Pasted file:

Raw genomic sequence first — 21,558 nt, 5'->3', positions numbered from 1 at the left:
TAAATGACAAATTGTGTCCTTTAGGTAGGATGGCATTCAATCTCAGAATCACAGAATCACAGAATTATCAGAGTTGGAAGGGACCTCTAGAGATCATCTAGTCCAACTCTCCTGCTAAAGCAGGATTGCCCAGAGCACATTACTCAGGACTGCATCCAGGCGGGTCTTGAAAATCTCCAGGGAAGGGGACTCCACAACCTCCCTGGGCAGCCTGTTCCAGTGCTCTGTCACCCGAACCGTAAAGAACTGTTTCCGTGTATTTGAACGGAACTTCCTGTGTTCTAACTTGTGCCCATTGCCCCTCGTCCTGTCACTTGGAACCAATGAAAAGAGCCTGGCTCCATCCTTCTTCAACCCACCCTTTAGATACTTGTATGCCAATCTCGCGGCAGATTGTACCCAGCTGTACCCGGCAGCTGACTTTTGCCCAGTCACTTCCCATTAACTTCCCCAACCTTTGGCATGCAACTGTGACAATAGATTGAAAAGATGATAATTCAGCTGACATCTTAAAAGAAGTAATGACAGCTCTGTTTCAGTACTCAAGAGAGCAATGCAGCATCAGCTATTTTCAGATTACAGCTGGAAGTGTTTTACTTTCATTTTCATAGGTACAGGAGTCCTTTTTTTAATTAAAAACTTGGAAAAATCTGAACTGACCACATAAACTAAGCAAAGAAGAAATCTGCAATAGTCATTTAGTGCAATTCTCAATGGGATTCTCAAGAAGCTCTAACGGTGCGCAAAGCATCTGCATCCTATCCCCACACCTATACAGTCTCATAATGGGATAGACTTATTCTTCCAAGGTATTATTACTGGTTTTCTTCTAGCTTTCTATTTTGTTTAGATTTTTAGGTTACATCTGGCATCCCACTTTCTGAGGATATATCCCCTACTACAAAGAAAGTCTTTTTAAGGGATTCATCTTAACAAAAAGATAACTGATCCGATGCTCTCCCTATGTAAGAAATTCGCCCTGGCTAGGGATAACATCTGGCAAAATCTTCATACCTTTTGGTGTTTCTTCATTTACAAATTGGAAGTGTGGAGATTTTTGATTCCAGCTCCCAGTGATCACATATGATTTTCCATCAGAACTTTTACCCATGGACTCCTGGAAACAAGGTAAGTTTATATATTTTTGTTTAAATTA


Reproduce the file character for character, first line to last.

Raw genomic sequence first — 21,558 nt, 5'->3', positions numbered from 1 at the left:
TAAATGACAAATTGTGTCCTTTAGGTAGGATGGCATTCAATCTCAGAATCACAGAATCACAGAATTATCAGAGTTGGAAGGGACCTCTAGAGATCATCTAGTCCAACTCTCCTGCTAAAGCAGGATTGCCCAGAGCACATTACTCAGGACTGCATCCAGGCGGGTCTTGAAAATCTCCAGGGAAGGGGACTCCACAACCTCCCTGGGCAGCCTGTTCCAGTGCTCTGTCACCCGAACCGTAAAGAACTGTTTCCGTGTATTTGAACGGAACTTCCTGTGTTCTAACTTGTGCCCATTGCCCCTCGTCCTGTCACTTGGAACCAATGAAAAGAGCCTGGCTCCATCCTTCTTCAACCCACCCTTTAGATACTTGTATGCCAATCTCGCGGCAGATTGTACCCAGCTGTACCCGGCAGCTGACTTTTGCCCAGTCACTTCCCATTAACTTCCCCAACCTTTGGCATGCAACTGTGACAATAGATTGAAAAGATGATAATTCAGCTGACATCTTAAAAGAAGTAATGACAGCTCTGTTTCAGTACTCAAGAGAGCAATGCAGCATCAGCTATTTTCAGATTACAGCTGGAAGTGTTTTACTTTCATTTTCATAGGTACAGGAGTCCTTTTTTTAATTAAAAACTTGGAAAAATCTGAACTGACCACATAAACTAAGCAAAGAAGAAATCTGCAATAGTCATTTAGTGCAATTCTCAATGGGATTCTCAAGAAGCTCTAACGGTGCGCAAAGCATCTGCATCCTATCCCCACACCTATACAGTCTCATAATGGGATAGACTTATTCTTCCAAGGTATTATTACTGGTTTTCTTCTAGCTTTCTATTTTGTTTAGATTTTTAGGTTACATCTGGCATCCCACTTTCTGAGGATATATCCCCTACTACAAAGAAAGTCTTTTTAAGGGATTCATCTTAACAAAAAGATAACTGATCCGATGCTCTCCCTATGTAAGAAATTCGCCCTGGCTAGGGATAACATCTGGCAAAATCTTCATACCTTTTGGTGTTTCTTCATTTACAAATTGGAAGTGTGGAGATTTTTGATTCCAGCTCCCAGTGATCACATATGATTTTCCATCAGAACTTTTACCCATGGACTCCTGGAAACAAGGTAAGTTTATATATTTTTGTTTAAATTA